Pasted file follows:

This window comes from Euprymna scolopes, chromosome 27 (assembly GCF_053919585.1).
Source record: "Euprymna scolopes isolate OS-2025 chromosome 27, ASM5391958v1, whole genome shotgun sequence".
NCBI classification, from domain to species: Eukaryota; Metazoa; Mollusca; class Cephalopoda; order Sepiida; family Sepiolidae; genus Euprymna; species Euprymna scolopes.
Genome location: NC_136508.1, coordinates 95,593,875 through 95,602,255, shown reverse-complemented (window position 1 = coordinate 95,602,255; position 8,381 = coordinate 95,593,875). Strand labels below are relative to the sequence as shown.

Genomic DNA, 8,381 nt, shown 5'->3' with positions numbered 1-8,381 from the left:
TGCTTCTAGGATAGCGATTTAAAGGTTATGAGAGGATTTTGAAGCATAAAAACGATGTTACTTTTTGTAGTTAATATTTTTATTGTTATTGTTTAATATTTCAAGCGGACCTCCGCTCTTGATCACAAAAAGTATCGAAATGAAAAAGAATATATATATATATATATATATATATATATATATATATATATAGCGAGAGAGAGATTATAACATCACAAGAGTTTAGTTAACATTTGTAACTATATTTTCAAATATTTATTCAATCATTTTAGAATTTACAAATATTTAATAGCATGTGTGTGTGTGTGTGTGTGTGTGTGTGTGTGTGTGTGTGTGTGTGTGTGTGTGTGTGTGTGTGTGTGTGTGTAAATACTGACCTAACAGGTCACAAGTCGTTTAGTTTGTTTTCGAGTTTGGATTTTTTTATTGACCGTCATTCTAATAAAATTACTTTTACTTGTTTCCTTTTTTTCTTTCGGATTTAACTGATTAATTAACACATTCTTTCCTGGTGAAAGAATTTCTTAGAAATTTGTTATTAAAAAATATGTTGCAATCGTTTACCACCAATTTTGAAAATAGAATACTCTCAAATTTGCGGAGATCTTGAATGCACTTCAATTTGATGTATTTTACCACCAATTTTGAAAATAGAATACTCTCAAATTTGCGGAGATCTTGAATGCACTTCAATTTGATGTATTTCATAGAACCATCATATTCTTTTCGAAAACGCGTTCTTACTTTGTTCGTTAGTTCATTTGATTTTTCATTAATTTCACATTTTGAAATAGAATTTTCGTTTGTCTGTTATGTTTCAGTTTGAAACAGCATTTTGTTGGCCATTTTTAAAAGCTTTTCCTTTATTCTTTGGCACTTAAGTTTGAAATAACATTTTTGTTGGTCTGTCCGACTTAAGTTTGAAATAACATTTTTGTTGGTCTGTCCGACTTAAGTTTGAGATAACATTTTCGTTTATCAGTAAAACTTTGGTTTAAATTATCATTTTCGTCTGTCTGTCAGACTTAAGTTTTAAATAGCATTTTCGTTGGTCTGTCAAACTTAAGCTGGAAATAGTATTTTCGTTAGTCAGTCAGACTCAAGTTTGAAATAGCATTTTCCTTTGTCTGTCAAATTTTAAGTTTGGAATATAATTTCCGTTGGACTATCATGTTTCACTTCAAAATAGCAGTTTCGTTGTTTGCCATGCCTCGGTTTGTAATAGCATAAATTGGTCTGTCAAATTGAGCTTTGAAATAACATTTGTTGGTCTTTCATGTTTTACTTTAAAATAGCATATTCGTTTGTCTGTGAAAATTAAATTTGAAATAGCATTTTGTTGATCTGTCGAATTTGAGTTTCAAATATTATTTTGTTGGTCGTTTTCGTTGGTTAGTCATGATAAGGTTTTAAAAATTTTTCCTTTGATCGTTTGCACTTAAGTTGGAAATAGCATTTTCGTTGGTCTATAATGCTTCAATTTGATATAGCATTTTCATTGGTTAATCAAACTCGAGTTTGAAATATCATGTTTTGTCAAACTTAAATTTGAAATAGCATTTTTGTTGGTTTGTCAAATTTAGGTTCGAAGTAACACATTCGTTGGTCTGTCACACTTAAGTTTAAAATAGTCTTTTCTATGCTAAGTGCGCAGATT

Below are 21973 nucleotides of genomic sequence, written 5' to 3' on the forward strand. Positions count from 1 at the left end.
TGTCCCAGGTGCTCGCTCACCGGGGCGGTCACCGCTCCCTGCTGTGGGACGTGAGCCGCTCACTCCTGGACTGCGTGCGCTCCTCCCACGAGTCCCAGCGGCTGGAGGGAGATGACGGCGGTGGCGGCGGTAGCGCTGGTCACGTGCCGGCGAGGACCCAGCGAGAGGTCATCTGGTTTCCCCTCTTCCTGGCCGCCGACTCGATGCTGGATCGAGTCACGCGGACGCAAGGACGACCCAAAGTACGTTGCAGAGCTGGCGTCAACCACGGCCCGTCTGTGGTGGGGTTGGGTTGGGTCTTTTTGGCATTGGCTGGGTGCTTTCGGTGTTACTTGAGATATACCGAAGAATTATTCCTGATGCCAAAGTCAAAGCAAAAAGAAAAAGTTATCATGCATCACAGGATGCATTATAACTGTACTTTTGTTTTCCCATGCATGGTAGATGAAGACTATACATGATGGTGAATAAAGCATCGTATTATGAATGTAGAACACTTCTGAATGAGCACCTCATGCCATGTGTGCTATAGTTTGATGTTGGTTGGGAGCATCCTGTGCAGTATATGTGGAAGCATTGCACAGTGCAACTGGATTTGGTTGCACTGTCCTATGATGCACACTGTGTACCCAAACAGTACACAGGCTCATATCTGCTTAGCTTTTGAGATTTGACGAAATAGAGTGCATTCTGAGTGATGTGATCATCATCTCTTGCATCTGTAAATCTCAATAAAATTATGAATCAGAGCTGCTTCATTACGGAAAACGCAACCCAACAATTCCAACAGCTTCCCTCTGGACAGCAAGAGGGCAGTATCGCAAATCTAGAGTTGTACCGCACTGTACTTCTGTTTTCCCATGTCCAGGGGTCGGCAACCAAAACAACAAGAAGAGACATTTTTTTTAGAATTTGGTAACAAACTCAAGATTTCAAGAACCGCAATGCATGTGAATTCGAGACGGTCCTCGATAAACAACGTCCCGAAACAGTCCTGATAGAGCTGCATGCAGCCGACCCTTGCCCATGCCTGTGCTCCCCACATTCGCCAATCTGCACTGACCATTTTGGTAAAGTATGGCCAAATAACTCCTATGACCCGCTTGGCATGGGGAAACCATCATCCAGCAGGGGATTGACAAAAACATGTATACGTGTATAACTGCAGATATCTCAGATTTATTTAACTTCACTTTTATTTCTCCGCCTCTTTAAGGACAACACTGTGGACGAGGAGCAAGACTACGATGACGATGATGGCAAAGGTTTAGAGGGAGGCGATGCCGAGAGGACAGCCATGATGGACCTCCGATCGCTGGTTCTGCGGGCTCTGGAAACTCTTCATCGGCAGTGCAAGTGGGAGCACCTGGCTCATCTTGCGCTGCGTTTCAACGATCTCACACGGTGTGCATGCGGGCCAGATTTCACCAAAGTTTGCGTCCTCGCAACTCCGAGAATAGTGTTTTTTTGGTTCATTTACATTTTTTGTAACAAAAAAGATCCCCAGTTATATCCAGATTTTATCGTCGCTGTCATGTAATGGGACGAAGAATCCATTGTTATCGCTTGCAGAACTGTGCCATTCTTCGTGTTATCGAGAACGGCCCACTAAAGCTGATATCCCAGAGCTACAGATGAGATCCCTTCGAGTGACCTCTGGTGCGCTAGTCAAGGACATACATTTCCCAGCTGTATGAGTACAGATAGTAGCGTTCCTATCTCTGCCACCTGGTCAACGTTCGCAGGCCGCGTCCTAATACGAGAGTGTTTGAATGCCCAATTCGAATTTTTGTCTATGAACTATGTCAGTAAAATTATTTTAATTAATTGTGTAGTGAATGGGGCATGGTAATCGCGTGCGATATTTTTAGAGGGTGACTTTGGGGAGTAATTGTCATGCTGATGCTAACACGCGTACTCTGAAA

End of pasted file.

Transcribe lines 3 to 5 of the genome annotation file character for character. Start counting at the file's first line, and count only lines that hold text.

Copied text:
NCBI classification, from domain to species: Eukaryota; Metazoa; Mollusca; class Cephalopoda; order Sepiida; family Sepiolidae; genus Euprymna; species Euprymna scolopes.
Genome location: NC_136508.1, coordinates 95,593,875 through 95,602,255, shown reverse-complemented (window position 1 = coordinate 95,602,255; position 8,381 = coordinate 95,593,875). Strand labels below are relative to the sequence as shown.

Genomic DNA, 8,381 nt, shown 5'->3' with positions numbered 1-8,381 from the left: